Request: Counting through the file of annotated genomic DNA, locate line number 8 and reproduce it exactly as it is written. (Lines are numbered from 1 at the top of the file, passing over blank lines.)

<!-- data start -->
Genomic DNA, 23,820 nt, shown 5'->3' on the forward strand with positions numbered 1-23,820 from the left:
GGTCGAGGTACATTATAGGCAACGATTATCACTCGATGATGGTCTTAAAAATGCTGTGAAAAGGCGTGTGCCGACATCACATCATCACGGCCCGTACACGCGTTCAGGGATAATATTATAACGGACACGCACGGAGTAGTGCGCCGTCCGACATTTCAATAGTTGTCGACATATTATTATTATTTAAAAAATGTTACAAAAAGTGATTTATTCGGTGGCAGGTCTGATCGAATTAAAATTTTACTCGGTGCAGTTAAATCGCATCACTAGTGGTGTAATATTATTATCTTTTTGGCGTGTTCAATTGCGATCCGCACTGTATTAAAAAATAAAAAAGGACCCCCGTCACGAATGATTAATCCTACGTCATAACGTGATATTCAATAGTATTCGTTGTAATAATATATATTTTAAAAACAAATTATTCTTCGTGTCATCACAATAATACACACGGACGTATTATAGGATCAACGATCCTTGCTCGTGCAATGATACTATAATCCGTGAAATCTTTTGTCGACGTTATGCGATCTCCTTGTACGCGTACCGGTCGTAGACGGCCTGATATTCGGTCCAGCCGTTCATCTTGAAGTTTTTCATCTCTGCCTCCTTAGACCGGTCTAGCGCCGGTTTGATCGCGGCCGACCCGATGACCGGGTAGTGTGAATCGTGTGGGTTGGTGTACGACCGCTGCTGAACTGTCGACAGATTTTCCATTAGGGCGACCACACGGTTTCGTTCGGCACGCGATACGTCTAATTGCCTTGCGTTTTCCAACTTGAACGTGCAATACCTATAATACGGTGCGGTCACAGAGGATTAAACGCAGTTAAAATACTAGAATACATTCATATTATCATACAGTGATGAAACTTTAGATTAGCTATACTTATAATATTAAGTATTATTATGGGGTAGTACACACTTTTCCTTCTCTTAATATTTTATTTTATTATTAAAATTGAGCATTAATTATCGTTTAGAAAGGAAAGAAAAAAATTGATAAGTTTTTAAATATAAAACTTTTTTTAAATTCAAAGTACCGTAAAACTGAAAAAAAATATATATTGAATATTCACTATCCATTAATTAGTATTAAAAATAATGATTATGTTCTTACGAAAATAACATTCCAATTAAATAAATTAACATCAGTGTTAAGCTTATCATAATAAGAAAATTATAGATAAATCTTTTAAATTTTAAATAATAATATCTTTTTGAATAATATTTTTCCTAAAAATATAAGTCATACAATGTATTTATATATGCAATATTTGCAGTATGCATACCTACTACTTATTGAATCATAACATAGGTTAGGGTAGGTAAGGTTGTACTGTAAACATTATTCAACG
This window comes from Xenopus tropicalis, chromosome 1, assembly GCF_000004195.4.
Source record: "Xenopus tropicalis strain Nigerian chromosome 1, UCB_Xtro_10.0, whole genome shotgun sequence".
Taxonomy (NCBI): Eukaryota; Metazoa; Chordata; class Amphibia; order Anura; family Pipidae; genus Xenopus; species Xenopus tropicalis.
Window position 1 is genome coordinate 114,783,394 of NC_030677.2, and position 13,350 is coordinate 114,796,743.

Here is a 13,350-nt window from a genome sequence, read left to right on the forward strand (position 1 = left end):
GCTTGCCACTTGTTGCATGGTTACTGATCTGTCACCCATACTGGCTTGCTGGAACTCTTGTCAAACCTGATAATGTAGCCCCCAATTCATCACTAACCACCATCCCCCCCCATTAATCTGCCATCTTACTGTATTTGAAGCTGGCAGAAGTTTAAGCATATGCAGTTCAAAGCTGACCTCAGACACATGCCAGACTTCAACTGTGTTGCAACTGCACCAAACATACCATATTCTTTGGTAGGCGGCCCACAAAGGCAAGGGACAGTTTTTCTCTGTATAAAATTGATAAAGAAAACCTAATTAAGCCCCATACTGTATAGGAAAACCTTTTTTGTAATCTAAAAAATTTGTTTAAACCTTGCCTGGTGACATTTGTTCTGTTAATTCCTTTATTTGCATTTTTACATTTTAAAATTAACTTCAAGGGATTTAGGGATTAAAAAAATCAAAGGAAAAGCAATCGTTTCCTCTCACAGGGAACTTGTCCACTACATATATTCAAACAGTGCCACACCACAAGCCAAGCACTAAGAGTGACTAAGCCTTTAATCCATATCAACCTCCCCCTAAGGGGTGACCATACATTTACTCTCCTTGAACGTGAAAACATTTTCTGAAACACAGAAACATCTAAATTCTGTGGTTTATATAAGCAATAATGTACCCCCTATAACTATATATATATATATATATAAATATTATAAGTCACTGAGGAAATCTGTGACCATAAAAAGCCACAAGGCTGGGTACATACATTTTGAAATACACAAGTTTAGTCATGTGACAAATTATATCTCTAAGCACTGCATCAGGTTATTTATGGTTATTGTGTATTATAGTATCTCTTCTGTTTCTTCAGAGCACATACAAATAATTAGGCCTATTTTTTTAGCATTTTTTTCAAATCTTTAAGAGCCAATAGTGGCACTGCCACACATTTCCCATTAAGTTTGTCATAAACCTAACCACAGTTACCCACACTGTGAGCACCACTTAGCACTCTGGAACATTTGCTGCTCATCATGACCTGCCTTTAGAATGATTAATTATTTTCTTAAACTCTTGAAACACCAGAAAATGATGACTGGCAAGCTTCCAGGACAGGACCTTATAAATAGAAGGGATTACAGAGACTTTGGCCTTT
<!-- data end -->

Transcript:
GCTTGCCACTTGTTGCATGGTTACTGATCTGTCACCCATACTGGCTTGCTGGAACTCTTGTCAAACCTGATAATGTAGCCCCCAATTCATCACTAACCACCATCCCCCCCCATTAATCTGCCATCTTACTGTATTTGAAGCTGGCAGAAGTTTAAGCATATGCAGTTCAAAGCTGACCTCAGACACATGCCAGACTTCAACTGTGTTGCAACTGCACCAAACATACCATATTCTTTGGTAGGCGGCCCACAAAGGCAAGGGACAGTTTTTCTCTGTATAAAATTGATAAAGAAAACCTAATTAAGCCCCATACTGTATAGGAAAACCTTTTTTGTAATCTAAAAAATTTGTTTAAACCTTGCCTGGTGACATTTGTTCTGTTAATTCCTTTATTTGCATTTTTACATTTTAAAATTAACTTCAAGGGATTTAGGGATTAAAAAAATCAAAGGAAAAGCAATCGTTTCCTCTCACAGGGAACTTGTCCACTACATATATTCAAACAGTGCCACACCACAAGCCAAGCACTAAGAGTGACTAAGCCTTTAATCCATATCAACCTCCCCCTAAGGGGTGACCATACATTTACTCTCCTTGAACGTGAAAACATTTTCTGAAACACAGAAACATCTAAATTCTGTGGTTTATATAAGCAATAATGTACCCCCTATAACTATATATATATATATATATAAATATTATAAGTCACTGAGGAAATCTGTGACCATAAAAAGCCACAAGGCTGGGTACATACATTTTGAAATACACAAGTTTAGTCATGTGACAAATTATATCTCTAAGCACTGCATCAGGTTATTTATGGTTATTGTGTATTATAGTATCTCTTCTGTTTCTTCAGAGCACATACAAATAATTAGGCCTATTTTTTTAGCATTTTTTTCAAATCTTTAAGAGCCAATAGTGGCACTGCCACACATTTCCCATTAAGTTTGTCATAAACCTAACCACAGTTACCCACACTGTGAGCACCACTTAGCACTCTGGAACATTTGCTGCTCATCATGACCTGCCTTTAGAATGATTAATTATTTTCTTAAACTCTTGAAACACCAGAAAATGATGACTGGCAAGCTTCCAGGACAGGACCTTATAAATAGAAGGGATTACAGAGACTTTGGCCTTT